Afghanistan Dust Storm
May 21, 2013
A large dust storm swept out of western Afghanistan on August 25, 2009. The dust originated in the dry lakebeds of the Sistan Wetlands. Distinct plumes rise from the pale lakebeds in the top image, captured by the Moderate Resolution Imaging Spectroradiometer (MODIS) on NASA’s Terra satellite at 11:25 a.m. local time. An hour and a half later, when the Aqua satellite flew over, the distinct plumes had blended into a broad cloud of dust that reached far into Pakistan (lower image). The salt lakes of the Sistan Wetlands fill when water drains out of the mountains of eastern Iran and western Afghanistan. When the water dries, it leaves a fine layer of sediment that is easily lifted in the wind. The basin is one of the most active sources of dust in the Iran-Afghanistan-Pakistan basin. The large images provided above are at MODIS’ maximum resolution of 250 meters per pixel. Both the Terra image and the Aqua image are available in additional resolutions. Credit: NASA images courtesy Jeff Schmaltz, MODIS Rapid Response Team at NASA GSFC. Caption by Holli Riebeek.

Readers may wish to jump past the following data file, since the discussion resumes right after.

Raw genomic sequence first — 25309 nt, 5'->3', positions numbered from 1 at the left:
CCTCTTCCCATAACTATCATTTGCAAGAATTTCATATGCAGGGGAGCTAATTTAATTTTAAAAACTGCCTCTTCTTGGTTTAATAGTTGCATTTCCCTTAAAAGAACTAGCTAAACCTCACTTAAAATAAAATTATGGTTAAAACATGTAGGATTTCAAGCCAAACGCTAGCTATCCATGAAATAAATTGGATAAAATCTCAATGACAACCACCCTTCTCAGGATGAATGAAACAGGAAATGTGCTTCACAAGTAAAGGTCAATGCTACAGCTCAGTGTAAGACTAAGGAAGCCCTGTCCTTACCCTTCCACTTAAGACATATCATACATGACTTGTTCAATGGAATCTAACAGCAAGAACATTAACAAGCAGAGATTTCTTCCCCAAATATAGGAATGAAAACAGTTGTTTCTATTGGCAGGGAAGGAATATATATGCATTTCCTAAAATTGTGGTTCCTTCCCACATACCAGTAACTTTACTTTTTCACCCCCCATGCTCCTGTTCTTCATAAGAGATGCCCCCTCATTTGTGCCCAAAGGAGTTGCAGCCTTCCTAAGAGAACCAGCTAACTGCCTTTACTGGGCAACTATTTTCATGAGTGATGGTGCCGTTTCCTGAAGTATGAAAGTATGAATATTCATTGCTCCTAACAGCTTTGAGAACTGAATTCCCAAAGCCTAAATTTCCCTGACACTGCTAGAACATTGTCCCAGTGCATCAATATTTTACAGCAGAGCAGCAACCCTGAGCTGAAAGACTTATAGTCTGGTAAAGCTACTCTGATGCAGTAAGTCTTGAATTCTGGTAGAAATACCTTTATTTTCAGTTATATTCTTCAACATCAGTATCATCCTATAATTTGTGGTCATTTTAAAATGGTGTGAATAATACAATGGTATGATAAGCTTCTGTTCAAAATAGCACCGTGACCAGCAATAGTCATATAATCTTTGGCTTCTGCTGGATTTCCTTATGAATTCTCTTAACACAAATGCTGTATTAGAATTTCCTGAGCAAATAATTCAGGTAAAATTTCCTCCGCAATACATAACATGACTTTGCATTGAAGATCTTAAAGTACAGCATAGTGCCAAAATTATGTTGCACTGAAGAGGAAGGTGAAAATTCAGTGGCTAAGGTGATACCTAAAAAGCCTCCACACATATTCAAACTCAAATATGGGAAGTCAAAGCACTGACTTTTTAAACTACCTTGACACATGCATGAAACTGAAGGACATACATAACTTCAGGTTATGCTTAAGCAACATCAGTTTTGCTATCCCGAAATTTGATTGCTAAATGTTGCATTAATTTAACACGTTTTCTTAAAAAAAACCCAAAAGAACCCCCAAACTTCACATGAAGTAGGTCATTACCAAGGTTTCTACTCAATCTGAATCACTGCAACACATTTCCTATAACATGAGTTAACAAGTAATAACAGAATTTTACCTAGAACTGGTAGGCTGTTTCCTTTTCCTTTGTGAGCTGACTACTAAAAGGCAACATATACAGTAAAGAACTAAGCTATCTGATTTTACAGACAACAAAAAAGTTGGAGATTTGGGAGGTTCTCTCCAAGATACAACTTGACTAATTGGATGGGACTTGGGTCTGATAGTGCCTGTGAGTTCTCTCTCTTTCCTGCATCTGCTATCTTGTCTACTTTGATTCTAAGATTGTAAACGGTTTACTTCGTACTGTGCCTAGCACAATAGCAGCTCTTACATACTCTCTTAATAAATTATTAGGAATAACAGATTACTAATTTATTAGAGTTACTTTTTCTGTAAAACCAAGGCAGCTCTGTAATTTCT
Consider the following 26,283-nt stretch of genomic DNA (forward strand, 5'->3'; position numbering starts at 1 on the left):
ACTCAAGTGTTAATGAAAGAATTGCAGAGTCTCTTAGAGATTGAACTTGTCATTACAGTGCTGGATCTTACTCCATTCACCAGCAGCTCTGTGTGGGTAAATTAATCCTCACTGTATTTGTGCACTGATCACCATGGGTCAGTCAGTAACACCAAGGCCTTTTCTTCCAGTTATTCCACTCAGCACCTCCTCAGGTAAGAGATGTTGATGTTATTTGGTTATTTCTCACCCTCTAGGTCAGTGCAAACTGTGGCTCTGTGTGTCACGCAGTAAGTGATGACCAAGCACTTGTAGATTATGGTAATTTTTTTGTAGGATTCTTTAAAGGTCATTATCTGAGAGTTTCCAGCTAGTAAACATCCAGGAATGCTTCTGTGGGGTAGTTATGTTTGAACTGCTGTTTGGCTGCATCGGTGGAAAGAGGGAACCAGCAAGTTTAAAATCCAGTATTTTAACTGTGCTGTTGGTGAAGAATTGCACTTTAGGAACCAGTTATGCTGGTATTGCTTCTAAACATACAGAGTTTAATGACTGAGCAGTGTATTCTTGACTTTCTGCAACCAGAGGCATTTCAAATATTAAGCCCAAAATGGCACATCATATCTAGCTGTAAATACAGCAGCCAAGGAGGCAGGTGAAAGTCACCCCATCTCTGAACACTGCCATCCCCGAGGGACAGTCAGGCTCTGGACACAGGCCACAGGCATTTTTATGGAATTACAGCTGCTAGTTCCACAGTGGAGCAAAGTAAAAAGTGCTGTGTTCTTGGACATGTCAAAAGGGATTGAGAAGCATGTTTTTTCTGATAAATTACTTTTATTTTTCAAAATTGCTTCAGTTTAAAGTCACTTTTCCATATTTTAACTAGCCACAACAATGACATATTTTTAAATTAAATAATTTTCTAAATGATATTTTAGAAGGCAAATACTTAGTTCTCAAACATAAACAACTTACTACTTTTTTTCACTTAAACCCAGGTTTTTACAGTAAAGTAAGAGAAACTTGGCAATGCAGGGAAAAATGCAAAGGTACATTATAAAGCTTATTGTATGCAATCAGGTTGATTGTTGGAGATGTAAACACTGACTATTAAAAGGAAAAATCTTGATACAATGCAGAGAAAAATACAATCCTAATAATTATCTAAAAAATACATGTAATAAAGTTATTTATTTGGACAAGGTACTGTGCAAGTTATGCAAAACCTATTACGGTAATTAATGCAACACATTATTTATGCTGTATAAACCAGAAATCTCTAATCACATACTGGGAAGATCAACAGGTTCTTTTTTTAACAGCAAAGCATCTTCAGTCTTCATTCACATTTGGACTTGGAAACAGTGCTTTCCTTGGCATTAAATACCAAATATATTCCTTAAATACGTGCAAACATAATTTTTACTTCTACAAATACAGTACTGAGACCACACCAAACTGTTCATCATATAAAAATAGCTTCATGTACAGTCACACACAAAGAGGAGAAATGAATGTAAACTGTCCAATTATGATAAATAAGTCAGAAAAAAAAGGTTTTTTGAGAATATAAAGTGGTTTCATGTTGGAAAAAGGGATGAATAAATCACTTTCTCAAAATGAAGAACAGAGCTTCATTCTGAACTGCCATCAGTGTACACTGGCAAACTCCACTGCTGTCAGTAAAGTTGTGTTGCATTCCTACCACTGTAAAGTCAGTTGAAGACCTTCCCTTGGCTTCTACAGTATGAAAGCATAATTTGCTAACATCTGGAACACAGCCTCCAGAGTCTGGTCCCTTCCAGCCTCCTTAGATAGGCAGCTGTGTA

Topics: Earth, Spaceflight, Spacecraft, Environment, Kharan Rifles, Bodélé Depression, Dust storm, Terra, Moderate-Resolution Imaging Spectroradiometer, Aqua, Afghanistan